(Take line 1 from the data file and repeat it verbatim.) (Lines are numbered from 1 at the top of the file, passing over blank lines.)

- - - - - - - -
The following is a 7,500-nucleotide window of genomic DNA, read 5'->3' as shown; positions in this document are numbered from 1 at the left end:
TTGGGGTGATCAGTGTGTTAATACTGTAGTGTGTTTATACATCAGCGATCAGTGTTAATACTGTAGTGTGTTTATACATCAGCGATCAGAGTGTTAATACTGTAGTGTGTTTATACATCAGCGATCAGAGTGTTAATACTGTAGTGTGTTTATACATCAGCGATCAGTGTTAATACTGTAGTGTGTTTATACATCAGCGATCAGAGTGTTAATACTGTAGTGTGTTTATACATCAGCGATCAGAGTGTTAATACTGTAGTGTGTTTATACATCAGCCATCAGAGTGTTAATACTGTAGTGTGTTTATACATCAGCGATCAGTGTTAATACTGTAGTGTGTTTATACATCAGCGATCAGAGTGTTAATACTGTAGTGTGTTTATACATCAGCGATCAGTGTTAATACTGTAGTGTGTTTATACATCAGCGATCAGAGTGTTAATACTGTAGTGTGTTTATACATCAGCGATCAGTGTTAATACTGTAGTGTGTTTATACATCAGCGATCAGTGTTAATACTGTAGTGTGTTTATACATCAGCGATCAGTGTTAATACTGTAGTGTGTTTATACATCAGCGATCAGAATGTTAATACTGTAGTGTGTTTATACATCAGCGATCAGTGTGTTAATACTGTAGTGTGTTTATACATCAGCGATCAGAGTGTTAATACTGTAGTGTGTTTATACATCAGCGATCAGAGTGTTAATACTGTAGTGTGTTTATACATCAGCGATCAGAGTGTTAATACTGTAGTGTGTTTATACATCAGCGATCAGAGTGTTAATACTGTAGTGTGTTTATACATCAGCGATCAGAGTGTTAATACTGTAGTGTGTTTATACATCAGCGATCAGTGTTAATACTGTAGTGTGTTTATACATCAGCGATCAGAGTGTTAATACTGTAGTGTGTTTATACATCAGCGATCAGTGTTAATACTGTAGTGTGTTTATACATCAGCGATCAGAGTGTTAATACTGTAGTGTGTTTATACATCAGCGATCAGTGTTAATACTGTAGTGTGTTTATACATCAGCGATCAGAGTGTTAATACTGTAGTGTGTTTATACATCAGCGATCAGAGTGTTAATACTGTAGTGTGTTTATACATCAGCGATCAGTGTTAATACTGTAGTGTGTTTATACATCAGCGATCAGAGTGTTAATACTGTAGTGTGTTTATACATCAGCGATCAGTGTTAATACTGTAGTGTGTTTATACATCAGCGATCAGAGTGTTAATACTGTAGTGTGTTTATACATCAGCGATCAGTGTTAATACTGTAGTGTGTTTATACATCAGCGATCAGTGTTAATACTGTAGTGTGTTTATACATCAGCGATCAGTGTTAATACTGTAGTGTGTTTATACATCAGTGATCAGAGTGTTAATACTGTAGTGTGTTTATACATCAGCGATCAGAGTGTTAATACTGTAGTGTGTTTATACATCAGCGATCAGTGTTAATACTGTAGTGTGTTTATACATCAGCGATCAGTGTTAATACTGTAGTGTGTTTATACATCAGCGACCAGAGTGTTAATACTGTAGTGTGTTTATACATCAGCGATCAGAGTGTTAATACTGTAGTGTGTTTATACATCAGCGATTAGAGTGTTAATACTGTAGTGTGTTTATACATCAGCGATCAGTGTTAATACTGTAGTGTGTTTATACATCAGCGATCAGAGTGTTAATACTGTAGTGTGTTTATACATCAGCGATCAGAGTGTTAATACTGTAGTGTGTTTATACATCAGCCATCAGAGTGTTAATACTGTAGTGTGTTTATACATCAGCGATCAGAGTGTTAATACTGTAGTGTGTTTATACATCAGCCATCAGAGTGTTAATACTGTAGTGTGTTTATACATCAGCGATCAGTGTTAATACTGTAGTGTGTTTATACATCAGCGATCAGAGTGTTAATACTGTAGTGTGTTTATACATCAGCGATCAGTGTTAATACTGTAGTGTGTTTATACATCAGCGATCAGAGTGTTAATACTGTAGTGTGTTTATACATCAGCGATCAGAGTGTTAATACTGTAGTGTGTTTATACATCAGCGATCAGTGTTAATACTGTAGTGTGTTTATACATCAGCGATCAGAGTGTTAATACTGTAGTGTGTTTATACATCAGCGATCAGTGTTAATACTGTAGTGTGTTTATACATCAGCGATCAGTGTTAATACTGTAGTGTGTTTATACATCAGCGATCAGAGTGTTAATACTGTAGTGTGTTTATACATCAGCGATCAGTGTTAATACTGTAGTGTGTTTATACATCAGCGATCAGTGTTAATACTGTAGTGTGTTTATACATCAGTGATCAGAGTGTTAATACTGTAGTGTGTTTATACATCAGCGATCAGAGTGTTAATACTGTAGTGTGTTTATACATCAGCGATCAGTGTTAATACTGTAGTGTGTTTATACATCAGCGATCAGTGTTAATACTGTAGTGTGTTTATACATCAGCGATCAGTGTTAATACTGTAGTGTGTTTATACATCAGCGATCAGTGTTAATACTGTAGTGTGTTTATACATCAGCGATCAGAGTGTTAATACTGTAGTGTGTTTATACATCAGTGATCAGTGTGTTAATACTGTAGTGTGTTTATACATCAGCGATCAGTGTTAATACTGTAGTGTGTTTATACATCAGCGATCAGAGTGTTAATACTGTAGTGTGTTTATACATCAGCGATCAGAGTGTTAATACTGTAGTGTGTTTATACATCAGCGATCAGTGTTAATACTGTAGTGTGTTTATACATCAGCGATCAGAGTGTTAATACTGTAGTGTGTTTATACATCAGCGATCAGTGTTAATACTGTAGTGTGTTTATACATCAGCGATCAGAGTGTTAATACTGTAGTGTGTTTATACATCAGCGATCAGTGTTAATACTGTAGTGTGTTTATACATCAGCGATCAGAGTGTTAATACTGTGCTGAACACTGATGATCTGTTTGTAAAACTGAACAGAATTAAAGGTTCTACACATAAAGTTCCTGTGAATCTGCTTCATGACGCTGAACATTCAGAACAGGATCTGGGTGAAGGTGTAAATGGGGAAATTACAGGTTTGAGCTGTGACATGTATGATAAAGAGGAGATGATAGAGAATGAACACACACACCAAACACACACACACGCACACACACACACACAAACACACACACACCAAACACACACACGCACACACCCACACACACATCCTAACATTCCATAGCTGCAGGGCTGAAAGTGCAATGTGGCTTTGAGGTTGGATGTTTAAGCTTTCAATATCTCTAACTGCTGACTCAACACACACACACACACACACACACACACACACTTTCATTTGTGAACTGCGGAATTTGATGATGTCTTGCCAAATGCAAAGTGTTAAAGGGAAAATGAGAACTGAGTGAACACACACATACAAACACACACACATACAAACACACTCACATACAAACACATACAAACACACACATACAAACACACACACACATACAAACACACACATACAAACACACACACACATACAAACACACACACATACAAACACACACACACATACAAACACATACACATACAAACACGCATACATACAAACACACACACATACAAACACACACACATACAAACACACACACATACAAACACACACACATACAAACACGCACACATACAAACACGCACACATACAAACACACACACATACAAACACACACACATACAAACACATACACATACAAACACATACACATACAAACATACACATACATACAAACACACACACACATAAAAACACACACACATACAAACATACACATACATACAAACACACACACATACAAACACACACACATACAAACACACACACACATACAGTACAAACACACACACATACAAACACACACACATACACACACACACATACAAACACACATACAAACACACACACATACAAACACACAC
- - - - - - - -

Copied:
The following is a 7,500-nucleotide window of genomic DNA, read 5'->3' as shown; positions in this document are numbered from 1 at the left end: